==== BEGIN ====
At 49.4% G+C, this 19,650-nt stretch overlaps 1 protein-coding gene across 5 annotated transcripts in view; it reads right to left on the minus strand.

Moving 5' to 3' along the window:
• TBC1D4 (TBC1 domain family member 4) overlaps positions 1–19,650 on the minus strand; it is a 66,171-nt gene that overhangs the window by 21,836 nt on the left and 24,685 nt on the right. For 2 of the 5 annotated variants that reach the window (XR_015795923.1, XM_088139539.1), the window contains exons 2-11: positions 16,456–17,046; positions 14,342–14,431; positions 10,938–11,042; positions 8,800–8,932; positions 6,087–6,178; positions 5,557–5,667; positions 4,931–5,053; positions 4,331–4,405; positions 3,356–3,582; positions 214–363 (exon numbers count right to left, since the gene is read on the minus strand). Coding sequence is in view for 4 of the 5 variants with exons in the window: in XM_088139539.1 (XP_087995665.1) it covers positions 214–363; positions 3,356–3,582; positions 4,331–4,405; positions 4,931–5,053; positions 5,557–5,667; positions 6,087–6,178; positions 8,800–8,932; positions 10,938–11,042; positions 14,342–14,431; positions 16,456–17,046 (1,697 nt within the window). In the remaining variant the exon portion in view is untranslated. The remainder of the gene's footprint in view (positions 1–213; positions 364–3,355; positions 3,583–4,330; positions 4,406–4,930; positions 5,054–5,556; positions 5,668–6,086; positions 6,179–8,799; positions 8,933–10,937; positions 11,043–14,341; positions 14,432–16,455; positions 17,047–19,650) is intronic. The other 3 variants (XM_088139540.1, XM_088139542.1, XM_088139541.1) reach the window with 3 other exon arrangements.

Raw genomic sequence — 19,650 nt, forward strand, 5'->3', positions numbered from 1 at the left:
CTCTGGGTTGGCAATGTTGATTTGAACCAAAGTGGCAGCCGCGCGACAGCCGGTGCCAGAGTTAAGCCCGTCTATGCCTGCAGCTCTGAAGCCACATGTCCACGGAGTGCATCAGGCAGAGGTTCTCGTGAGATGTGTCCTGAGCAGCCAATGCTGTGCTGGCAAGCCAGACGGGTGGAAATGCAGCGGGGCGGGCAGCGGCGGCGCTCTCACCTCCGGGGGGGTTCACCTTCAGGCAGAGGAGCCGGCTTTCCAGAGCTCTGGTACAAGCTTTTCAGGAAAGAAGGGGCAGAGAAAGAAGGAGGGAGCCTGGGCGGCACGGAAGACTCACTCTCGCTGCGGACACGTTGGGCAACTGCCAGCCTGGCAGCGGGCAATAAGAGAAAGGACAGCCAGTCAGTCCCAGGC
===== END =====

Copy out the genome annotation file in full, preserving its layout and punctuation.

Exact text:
At 49.4% G+C, this 19,650-nt stretch overlaps 1 protein-coding gene across 5 annotated transcripts in view; it reads right to left on the minus strand.

Moving 5' to 3' along the window:
• TBC1D4 (TBC1 domain family member 4) overlaps positions 1–19,650 on the minus strand; it is a 66,171-nt gene that overhangs the window by 21,836 nt on the left and 24,685 nt on the right. For 2 of the 5 annotated variants that reach the window (XR_015795923.1, XM_088139539.1), the window contains exons 2-11: positions 16,456–17,046; positions 14,342–14,431; positions 10,938–11,042; positions 8,800–8,932; positions 6,087–6,178; positions 5,557–5,667; positions 4,931–5,053; positions 4,331–4,405; positions 3,356–3,582; positions 214–363 (exon numbers count right to left, since the gene is read on the minus strand). Coding sequence is in view for 4 of the 5 variants with exons in the window: in XM_088139539.1 (XP_087995665.1) it covers positions 214–363; positions 3,356–3,582; positions 4,331–4,405; positions 4,931–5,053; positions 5,557–5,667; positions 6,087–6,178; positions 8,800–8,932; positions 10,938–11,042; positions 14,342–14,431; positions 16,456–17,046 (1,697 nt within the window). In the remaining variant the exon portion in view is untranslated. The remainder of the gene's footprint in view (positions 1–213; positions 364–3,355; positions 3,583–4,330; positions 4,406–4,930; positions 5,054–5,556; positions 5,668–6,086; positions 6,179–8,799; positions 8,933–10,937; positions 11,043–14,341; positions 14,432–16,455; positions 17,047–19,650) is intronic. The other 3 variants (XM_088139540.1, XM_088139542.1, XM_088139541.1) reach the window with 3 other exon arrangements.

Raw genomic sequence — 19,650 nt, forward strand, 5'->3', positions numbered from 1 at the left:
CTCTGGGTTGGCAATGTTGATTTGAACCAAAGTGGCAGCCGCGCGACAGCCGGTGCCAGAGTTAAGCCCGTCTATGCCTGCAGCTCTGAAGCCACATGTCCACGGAGTGCATCAGGCAGAGGTTCTCGTGAGATGTGTCCTGAGCAGCCAATGCTGTGCTGGCAAGCCAGACGGGTGGAAATGCAGCGGGGCGGGCAGCGGCGGCGCTCTCACCTCCGGGGGGGTTCACCTTCAGGCAGAGGAGCCGGCTTTCCAGAGCTCTGGTACAAGCTTTTCAGGAAAGAAGGGGCAGAGAAAGAAGGAGGGAGCCTGGGCGGCACGGAAGACTCACTCTCGCTGCGGACACGTTGGGCAACTGCCAGCCTGGCAGCGGGCAATAAGAGAAAGGACAGCCAGTCAGTCCCAGGC